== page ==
My grandparents lived not too far from the landfill and I recall summer evenings, sitting in their backyard where the plentiful tomato plants ripened and the smell from Freshkills loomed over us like a thick blanket. I remember one summer's day while I was in high school, a few friends had decided to visit the Staten Island mall. The weather was overcast and humid but we were stubborn and rode the bus across Staten Island to get there. As we came across the fields of Freshkills, you could see the storm clouds growing more ominously. The image in my mind read like nuclear disaster. I was a paranoid child and the Staten Island landfill, or the Dump as it was aptly called, always reminded me of a post-apocalyptic wasteland that sat silently yet poisonously at the western tip of our island.
They closed it down over ten years ago. I avoid that part of the island mostly because there is nothing much to see over there. My father talks about his childhood and the farmlands and creeks. I always wished to see them.
Several years ago there were talks of a park. Freshkills was to be designated parkland and restoration to the depleted lands would take place over a long stretch of time (thirty years). When I heard about that, I did not understand how anyone would ever go there or why anyone would ever step foot onto those grounds. The history, the carcinogens, the smell were all reasons enough for no one who lived on Staten Island to ever go there.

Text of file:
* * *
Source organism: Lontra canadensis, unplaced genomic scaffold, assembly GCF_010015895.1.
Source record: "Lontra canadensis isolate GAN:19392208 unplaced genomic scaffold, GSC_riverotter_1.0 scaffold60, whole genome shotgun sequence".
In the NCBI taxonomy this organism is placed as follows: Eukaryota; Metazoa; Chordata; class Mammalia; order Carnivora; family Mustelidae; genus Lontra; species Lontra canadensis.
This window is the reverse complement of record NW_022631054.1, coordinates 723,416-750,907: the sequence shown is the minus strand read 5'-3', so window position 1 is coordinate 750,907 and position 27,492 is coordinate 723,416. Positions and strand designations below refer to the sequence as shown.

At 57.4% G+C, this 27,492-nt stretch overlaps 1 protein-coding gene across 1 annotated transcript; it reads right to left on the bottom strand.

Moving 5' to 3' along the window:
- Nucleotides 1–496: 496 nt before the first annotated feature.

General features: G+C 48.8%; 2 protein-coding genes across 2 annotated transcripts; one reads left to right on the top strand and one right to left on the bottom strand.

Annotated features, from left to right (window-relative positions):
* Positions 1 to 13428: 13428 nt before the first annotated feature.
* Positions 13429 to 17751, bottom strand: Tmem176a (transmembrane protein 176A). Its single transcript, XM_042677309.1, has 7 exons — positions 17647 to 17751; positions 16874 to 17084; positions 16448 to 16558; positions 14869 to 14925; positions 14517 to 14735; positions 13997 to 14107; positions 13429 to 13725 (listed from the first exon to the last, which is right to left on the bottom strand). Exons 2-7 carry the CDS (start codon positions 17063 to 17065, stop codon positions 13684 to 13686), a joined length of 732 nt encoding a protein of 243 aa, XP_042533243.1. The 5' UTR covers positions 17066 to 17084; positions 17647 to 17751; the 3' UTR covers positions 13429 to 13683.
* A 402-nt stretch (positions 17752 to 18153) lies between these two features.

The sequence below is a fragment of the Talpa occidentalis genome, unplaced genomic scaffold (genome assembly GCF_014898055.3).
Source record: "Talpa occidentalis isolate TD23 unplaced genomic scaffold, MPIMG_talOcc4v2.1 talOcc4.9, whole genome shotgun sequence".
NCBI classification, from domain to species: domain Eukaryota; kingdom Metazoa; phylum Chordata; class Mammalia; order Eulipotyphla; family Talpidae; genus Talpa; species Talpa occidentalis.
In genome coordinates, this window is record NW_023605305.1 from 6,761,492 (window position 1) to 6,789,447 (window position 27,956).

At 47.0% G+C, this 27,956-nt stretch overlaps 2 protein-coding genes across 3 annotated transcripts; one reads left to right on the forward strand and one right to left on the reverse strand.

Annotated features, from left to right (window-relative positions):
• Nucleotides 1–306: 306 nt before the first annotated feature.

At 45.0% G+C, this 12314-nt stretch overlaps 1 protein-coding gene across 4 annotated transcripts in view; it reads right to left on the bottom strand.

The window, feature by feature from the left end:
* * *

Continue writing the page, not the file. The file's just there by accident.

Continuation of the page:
After hearing about a park-preview event recently through word of mouth, I decided to visit Freshkills this afternoon. I had my reservations; the last few paragraphs weigh heavy on my mind. I have read about those who grew up during the Cold War, who feared the shelter drills and television programming depicting the end of the world. My mother was a child during the 1960's and still talks about how terrified she was to crawl beneath the desk in preparation for nuclear war.
Today's weather was exquisitely autumnal. There was just the right amount of sunshine piercing through the green canopy trees that line the courtyard outside my bedroom window. The breeze was cool and lazy. This was a most perfect fall day. I drove with the windows open, listening to the White Stripes (did I tell mention how awesome their song, Hotel Yorba, is?) Driving through the winding roads near the Greenbelt reminded me of my time up north in Massachusetts. Green rushing through on both sides.
Freshkills Park Sneak Preview featured a variety of family friendly exhibits and events. There were kayaking trips and bike tours; local artisans featuring information about quilting and upcycled jewelry. Also featured were demonstration tables for the abundant local and city-wide organizations promoting sustainable living through means of recycling, composting, and swapping (clothing swaps are a great way to give away things you no longer need/want in exchange for things that can be of use to you now).